A father who is taking part in clinical research trials at NHS Golden Jubilee says he does it in memory of his beloved daughter, in the hope it will help other families avoid heartache.
Alex Cowie, from Ayrshire, has taken part in 3 trials at the Golden Jubilee Research Institute in Clydebank, which is at the forefront of delivering high quality research for patients across Scotland and beyond.
A former Royal Engineer in the British Army, Alex has pulmonary arterial hypertension, a rare, progressive disorder that causes high blood pressure in the vessels which supply the lungs (pulmonary arteries).
It's a serious condition that can damage the right side of the heart and causes shortness of breath, tiredness, dizziness, chest pain and palpitations.
Despite his condition being hereditary, Alex was only diagnosed with it 5 years ago.
His daughter Erika, however, was diagnosed with idiopathic pulmonary arterial hypertension, which has a low life expectancy, when she was 10 back in 2008.
Shortly after his own diagnosis in 2016, Alex’s life changed for ever. Erika sadly lost her battle with the disease and passed away not long after they celebrated her 18th birthday.
Alex, 51, said: “The main reason I put myself forward for doing the clinical trials is because of my daughter.
“They said she would only live for a couple of years after her diagnosis, so she did really well for 8 years. It was such a shock at the time, me getting diagnosed and then she lost her battle. It was really hard.”
After Erika’s death, Alex and partner Joanne moved back to Scotland, where he began receiving treatment from NHS Golden Jubilee at the Scottish Pulmonary Vascular Unit (SPVU).
It was at this stage he began taking part in clinical trials at the Research Institute, in the hope that other families can avoid the pain he has experienced.
“If the clinical trials don’t benefit me, they might benefit someone else and that is my motivation. Overall, there aren’t that many people with pulmonary hypertension so the more data they can collect it might just help somebody one day, so that’s my main driving force.”
Up until his diagnosis, Alex had only ever suffered dizzy spells and never reported any other symptoms.
He said: “I was in the Army, I’ve ran a marathon, I’d always been physically active, I trained and taught martial arts for over 10 years and did mountain biking, so it was quite a shock when I received my diagnosis.
One of the main trials Alex has taken part in is the TRACE study, set up to investigate the effect of the drug Selexipag on a patient's daily life and activity levels, which were assessed by a wrist worn accelerometer - similar to a fitness watch.
Alex added: “I was doing a clinical trial down in Bath and then I started doing one with Selexipag here and that actually changed my whole life compared to what I could do before I started taking that drug for my condition.
“Other drugs I was on gave me a lot of side effects like sore heads, sickness and tiredness, but now I’m able to go back to work part-time and do a physical job of working on the golf course near where I live throughout the summer.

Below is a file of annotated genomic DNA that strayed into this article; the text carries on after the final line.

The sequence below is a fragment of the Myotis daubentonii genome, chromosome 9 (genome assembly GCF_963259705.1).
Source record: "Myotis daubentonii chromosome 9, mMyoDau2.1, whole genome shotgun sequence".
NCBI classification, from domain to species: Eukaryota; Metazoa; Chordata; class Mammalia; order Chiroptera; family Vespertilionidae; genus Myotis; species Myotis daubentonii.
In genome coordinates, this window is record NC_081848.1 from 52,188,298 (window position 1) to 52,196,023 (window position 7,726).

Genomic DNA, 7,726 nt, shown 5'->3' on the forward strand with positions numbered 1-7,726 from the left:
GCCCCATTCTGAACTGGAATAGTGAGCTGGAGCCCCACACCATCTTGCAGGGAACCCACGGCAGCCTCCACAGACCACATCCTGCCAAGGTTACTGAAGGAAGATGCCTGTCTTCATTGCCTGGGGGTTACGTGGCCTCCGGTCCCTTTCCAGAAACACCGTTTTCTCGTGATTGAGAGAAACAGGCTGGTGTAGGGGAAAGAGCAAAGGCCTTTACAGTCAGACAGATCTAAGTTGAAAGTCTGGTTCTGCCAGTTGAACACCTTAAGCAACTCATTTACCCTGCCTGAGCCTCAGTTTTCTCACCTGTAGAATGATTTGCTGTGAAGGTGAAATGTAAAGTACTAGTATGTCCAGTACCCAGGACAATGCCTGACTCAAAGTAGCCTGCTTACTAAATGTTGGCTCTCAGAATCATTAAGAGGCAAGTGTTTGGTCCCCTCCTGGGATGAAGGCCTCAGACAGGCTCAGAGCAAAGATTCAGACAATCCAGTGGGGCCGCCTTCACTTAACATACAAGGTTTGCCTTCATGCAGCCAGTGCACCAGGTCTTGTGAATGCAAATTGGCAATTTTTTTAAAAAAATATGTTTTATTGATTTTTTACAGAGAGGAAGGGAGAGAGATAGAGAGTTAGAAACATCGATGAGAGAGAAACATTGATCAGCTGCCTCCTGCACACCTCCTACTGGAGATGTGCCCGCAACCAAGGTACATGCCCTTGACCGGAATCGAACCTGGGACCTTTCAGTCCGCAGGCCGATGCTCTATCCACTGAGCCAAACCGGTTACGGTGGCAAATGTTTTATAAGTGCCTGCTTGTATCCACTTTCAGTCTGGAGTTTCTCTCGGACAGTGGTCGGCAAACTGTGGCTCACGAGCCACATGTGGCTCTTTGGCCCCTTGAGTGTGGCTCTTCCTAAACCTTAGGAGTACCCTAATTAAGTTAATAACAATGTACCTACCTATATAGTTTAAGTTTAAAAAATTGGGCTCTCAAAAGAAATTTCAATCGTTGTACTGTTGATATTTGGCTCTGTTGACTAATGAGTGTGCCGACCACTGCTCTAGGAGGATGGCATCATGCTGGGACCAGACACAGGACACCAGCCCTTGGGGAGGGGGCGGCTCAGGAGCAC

“I’m now gradually getting my fitness back up to previous levels so it’s been a massive improvement for me and everything seems to be going well at the moment.”
Val Irvine, the Senior Research Nurse leading on the SPVU portfolio of research projects, said: “We are so grateful to people like Alex, who give us their time and support to take part in our trials.
“Knowing why Alex does these trials really does bring home just how important studies like this are, with the potential to make such a huge difference to so many people and their families all across the UK and beyond.”
Head of Research at NHS Golden Jubilee, Dr Catherine Sinclair, said the institute has around 100 active research projects at any one time, ranging from randomised control trials of drugs, medical device trials, and projects which look at different techniques and different ways of working in clinical environments.
Dr Sinclair said: “In addition to the work we are carrying out across our specialities, we are currently going through a recovery phase following on from the COVID pandemic, with a gradual reintroduction of research activity resulting in most research projects now being open to recruitment.
“We are also involved in a number of COVID projects.
“The project that people may have heard about is the Siren project. Most NHS organisations are involved in SIREN which is looking at staff and how they respond to the virus and to vaccination.
“It’s a really interesting project that gives staff the chance to contribute to the understanding of COVID infections, and the body’s response to the infection and to vaccination.”
Today (Friday, 18 June) is Red 4 Research Day, which raises awareness of medical research, and this year it is focusing on the collective research efforts going on to develop new diagnostics and treatments in relation to COVID-19.
Cardiovascular Research Champion Support Manager, Mary McAuley, said: “Red 4 Research day is a day dedicated to show our appreciation to everyone participating, undertaking and supporting research worldwide.”
Dr Sinclair added: “This year has seen sterling work from our research staff - we have seen the strength of our research teams at it’s very best, as they have continued to support patients into clinical trials, while learning new methods of virtual working, and adapting to new modalities in healthcare and have sustained a caring approach to patients and their carer’s and relatives while managing research projects.
“Enriching patient and public involvement into research is a key priority every day. Making our research more accessible and visible to enable patients, so that they are aware of what research is available for their condition to enable them to get involved in research according to their needs is vital.”